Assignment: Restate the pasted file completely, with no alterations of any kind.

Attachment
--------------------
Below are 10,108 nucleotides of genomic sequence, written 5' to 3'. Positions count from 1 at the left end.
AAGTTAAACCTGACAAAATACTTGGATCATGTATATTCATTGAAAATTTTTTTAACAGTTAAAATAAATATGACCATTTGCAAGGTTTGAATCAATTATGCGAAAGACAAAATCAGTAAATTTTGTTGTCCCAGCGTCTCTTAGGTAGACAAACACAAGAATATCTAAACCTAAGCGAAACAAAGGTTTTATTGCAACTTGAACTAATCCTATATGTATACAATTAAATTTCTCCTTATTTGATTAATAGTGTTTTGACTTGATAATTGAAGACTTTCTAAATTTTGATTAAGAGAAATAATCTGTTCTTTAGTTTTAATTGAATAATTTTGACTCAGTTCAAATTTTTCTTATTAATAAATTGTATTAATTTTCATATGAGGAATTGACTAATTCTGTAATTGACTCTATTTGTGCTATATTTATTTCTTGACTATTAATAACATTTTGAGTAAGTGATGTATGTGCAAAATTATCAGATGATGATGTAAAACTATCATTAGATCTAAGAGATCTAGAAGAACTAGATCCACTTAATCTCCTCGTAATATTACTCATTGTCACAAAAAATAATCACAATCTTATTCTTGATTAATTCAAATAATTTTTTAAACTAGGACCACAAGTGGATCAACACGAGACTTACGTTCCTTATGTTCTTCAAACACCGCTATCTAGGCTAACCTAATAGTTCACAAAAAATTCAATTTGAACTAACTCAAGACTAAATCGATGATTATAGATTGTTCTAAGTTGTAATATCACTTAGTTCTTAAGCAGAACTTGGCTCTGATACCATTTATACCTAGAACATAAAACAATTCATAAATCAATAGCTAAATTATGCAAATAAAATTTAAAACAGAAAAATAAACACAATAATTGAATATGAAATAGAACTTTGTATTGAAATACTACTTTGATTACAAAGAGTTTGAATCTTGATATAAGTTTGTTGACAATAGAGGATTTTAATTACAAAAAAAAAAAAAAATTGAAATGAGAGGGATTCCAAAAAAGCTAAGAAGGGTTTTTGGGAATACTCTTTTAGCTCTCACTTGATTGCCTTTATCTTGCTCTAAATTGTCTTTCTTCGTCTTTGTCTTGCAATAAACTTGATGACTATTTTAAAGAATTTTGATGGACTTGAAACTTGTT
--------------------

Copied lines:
Below are 10,108 nucleotides of genomic sequence, written 5' to 3'. Positions count from 1 at the left end.
AAGTTAAACCTGACAAAATACTTGGATCATGTATATTCATTGAAAATTTTTTTAACAGTTAAAATAAATATGACCATTTGCAAGGTTTGAATCAATTATGCGAAAGACAAAATCAGTAAATTTTGTTGTCCCAGCGTCTCTTAGGTAGACAAACACAAGAATATCTAAACCTAAGCGAAACAAAGGTTTTATTGCAACTTGAACTAATCCTATATGTATACAATTAAATTTCTCCTTATTTGATTAATAGTGTTTTGACTTGATAATTGAAGACTTTCTAAATTTTGATTAAGAGAAATAATCTGTTCTTTAGTTTTAATTGAATAATTTTGACTCAGTTCAAATTTTTCTTATTAATAAATTGTATTAATTTTCATATGAGGAATTGACTAATTCTGTAATTGACTCTATTTGTGCTATATTTATTTCTTGACTATTAATAACATTTTGAGTAAGTGATGTATGTGCAAAATTATCAGATGATGATGTAAAACTATCATTAGATCTAAGAGATCTAGAAGAACTAGATCCACTTAATCTCCTCGTAATATTACTCATTGTCACAAAAAATAATCACAATCTTATTCTTGATTAATTCAAATAATTTTTTAAACTAGGACCACAAGTGGATCAACACGAGACTTACGTTCCTTATGTTCTTCAAACACCGCTATCTAGGCTAACCTAATAGTTCACAAAAAATTCAATTTGAACTAACTCAAGACTAAATCGATGATTATAGATTGTTCTAAGTTGTAATATCACTTAGTTCTTAAGCAGAACTTGGCTCTGATACCATTTATACCTAGAACATAAAACAATTCATAAATCAATAGCTAAATTATGCAAATAAAATTTAAAACAGAAAAATAAACACAATAATTGAATATGAAATAGAACTTTGTATTGAAATACTACTTTGATTACAAAGAGTTTGAATCTTGATATAAGTTTGTTGACAATAGAGGATTTTAATTACAAAAAAAAAAAAAAATTGAAATGAGAGGGATTCCAAAAAAGCTAAGAAGGGTTTTTGGGAATACTCTTTTAGCTCTCACTTGATTGCCTTTATCTTGCTCTAAATTGTCTTTCTTCGTCTTTGTCTTGCAATAAACTTGATGACTATTTTAAAGAATTTTGATGGACTTGAAACTTGTT